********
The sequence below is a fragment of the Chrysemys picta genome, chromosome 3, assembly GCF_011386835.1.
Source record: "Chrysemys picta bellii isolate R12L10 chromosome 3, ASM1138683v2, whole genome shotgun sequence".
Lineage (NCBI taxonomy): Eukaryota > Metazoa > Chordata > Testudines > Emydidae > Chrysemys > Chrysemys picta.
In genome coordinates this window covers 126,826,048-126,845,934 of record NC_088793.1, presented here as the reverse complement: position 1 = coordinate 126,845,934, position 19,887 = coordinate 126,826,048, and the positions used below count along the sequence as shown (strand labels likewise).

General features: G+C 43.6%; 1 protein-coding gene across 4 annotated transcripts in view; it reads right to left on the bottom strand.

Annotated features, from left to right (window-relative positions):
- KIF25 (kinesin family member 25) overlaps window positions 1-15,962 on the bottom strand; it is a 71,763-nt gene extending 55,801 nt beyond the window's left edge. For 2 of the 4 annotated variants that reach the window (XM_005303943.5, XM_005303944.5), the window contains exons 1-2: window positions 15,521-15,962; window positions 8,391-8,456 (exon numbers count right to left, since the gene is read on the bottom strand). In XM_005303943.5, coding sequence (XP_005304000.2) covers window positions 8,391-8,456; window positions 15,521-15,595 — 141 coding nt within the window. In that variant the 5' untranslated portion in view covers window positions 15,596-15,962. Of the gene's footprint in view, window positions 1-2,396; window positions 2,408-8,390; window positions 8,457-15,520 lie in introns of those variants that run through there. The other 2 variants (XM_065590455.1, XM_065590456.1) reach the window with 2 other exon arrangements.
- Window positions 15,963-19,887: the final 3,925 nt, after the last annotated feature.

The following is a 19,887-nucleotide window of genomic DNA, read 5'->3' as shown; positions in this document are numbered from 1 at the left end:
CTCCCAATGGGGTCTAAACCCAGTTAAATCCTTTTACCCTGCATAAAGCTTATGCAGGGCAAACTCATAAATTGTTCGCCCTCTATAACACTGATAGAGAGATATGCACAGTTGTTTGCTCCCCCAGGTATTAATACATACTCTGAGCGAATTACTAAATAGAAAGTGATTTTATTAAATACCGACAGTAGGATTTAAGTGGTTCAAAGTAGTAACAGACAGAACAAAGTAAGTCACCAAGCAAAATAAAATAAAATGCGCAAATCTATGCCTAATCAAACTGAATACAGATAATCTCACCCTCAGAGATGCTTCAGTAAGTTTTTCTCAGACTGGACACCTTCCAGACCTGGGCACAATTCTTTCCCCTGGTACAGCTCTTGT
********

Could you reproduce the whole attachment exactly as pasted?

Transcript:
The sequence below is a fragment of the Chrysemys picta genome, chromosome 3, assembly GCF_011386835.1.
Source record: "Chrysemys picta bellii isolate R12L10 chromosome 3, ASM1138683v2, whole genome shotgun sequence".
Lineage (NCBI taxonomy): Eukaryota > Metazoa > Chordata > Testudines > Emydidae > Chrysemys > Chrysemys picta.
In genome coordinates this window covers 126,826,048-126,845,934 of record NC_088793.1, presented here as the reverse complement: position 1 = coordinate 126,845,934, position 19,887 = coordinate 126,826,048, and the positions used below count along the sequence as shown (strand labels likewise).

General features: G+C 43.6%; 1 protein-coding gene across 4 annotated transcripts in view; it reads right to left on the bottom strand.

Annotated features, from left to right (window-relative positions):
- KIF25 (kinesin family member 25) overlaps window positions 1-15,962 on the bottom strand; it is a 71,763-nt gene extending 55,801 nt beyond the window's left edge. For 2 of the 4 annotated variants that reach the window (XM_005303943.5, XM_005303944.5), the window contains exons 1-2: window positions 15,521-15,962; window positions 8,391-8,456 (exon numbers count right to left, since the gene is read on the bottom strand). In XM_005303943.5, coding sequence (XP_005304000.2) covers window positions 8,391-8,456; window positions 15,521-15,595 — 141 coding nt within the window. In that variant the 5' untranslated portion in view covers window positions 15,596-15,962. Of the gene's footprint in view, window positions 1-2,396; window positions 2,408-8,390; window positions 8,457-15,520 lie in introns of those variants that run through there. The other 2 variants (XM_065590455.1, XM_065590456.1) reach the window with 2 other exon arrangements.
- Window positions 15,963-19,887: the final 3,925 nt, after the last annotated feature.

The following is a 19,887-nucleotide window of genomic DNA, read 5'->3' as shown; positions in this document are numbered from 1 at the left end:
CTCCCAATGGGGTCTAAACCCAGTTAAATCCTTTTACCCTGCATAAAGCTTATGCAGGGCAAACTCATAAATTGTTCGCCCTCTATAACACTGATAGAGAGATATGCACAGTTGTTTGCTCCCCCAGGTATTAATACATACTCTGAGCGAATTACTAAATAGAAAGTGATTTTATTAAATACCGACAGTAGGATTTAAGTGGTTCAAAGTAGTAACAGACAGAACAAAGTAAGTCACCAAGCAAAATAAAATAAAATGCGCAAATCTATGCCTAATCAAACTGAATACAGATAATCTCACCCTCAGAGATGCTTCAGTAAGTTTTTCTCAGACTGGACACCTTCCAGACCTGGGCACAATTCTTTCCCCTGGTACAGCTCTTGT